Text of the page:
Sir, an excellent article which also reflects that even after shedding off the uniform retired officers care for those with whom they had served. This write up also proves that those who earn good reputation during service are always remembered with good words.
    Sir, thanks for such a nice write up.

  10. Sikandar Pasha says:

    Dear Col Wajahat sahib,
    An excellent write up on Brig Naseer-ud-Din. It amazes me what Rs 1000 could do in 1950s.
    By any chance, did you ever come accross Major Mohammad Muneer of 3rd Engineers Battalion during your course of service? He was commisioned in December 1950. Major Muneer embraced shahadat on 20 Sept 1965 at the BRB Canal in the Wagha Sector. In April 1965, he had served in the Rann of Kutch as well. He happened to be my uncle and I would highly appreciate any information on this officer.

  11. Tarik Abbas Rao says:

    Wonderful write up to pay tribute to the great man. I am really impressed by your writing skills. The best part is that when you are reading something and it force you to imagine the the scene and you feel that you were around when it happened. You did it Col. Sahib.

  12. Lt Col Bakht Biland (Retd) says:

    Wah Sir, OLD IS GOLD!!

  13. May his soul Rest in Peace. I did meet him during my service.

  14. We all have “The Sons of the Soil” heritage…and the legacy goes on. We are lucky for this heritage. In what we are today, people like Brig Humayun and Col Wajahatullah certainly have a good share. Thank you Sir!
    Duaaz for all the “Sons of this Soil.”

  15. Maj Gen Syed Ali Hamid, Retd (39 PMA) says:

    It is great service to the corps and to the Army to pay tribute to the legends…….excellent write up and thank you for the details of the move of the Engr Centre and SME. I am writing the history of the AC and were missing this info.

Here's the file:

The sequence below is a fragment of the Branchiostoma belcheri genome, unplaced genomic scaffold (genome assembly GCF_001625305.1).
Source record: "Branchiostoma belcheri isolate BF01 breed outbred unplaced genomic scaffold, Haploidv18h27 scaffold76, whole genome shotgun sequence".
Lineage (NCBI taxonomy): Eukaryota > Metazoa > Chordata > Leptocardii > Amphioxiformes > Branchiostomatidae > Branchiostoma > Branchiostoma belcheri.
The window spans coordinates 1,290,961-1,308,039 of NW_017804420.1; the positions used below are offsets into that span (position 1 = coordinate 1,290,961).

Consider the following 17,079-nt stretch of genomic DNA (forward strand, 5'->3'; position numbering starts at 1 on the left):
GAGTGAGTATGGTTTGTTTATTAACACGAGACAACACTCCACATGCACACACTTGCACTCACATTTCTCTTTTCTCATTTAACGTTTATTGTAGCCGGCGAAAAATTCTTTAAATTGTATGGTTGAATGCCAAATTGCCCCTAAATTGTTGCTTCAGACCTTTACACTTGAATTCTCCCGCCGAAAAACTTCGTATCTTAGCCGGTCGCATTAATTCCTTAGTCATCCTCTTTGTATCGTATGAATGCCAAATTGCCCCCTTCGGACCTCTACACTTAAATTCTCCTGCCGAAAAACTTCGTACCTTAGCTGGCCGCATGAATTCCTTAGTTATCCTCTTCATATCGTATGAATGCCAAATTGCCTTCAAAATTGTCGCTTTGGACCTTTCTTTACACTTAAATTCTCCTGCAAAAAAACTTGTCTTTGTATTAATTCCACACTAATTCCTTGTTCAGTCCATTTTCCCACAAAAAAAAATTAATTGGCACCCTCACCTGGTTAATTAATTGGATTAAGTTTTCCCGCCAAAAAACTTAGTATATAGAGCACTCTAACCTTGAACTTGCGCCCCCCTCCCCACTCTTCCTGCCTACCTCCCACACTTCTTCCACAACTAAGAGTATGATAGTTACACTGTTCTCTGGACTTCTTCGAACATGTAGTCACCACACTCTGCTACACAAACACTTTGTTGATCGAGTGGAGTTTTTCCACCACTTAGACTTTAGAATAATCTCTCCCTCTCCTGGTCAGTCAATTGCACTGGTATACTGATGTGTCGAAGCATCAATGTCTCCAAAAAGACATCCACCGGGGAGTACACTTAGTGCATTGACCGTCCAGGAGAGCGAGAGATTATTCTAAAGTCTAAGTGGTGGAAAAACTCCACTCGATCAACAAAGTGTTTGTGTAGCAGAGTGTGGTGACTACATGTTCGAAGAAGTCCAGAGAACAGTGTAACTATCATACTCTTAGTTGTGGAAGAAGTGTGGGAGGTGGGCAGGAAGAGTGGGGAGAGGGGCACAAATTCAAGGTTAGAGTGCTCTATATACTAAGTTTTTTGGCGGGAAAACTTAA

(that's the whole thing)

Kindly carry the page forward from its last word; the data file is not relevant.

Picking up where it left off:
Its also so nice to read a comment which is a tribute to Gen Mitha, a great soldier whose life reminds us that greatness lies in humility. God bless all these great departed souls.

  16. Amjad Majid Abbasi says:

    Wonderful write-up coming right from the heart.
    Sir, we have a Veterans forum on the Facebook and it will be a honour for us if you could join it.

  17. Brig Sultan Mahmud (Retd) says:

    What a nostalgic story about a now extinct breed of officers. It would have been a pleasure to have met him. These officers are a part of a tradition as old as the institution of the Army. It is so sad that they fade away with no or little family to carry that name. Would like to thank you for taking us back to an era that was.
    Incidently, my late father PA 104 Brig Sultan Muhammad (ex Comdt PMA) would have known him. Could anyone kindly know his Course or PA No.?

  18. Great story, sir!!

  19. Lt Col Muhammad Akram Abbasi, Retd, Signals says:

    Dear Col Wajahat,
    It is always a pleasure remembering old comrades. I have thoroughly enjoyed in reading a masterpiece in such simple words.
    May God bless you with good health.

  20. Faisal Niaz Tirmizi says:

    Dear Col Lodi,

    What a splendid piece of writing on Brig Humayaun. You may not remember me but I remember you very well as a young boy when you used to visit our home in the early 1980s.

    You must keep on contributing your pieces to this blog and may consider writing a longer piece which can be published.

    Looking forward to your next piece.

    Faisal Tirmizi
    S/O Late Brig Tirmizi, Avn

    • Dear Faisal Tirmizi,
      Col Wajahat knows you very well. When he learnt that I am an old Aviator, in a recent email he asked me whether I knew your late father.

  21. Dear Sir,
    Asslamo ‘Alakum.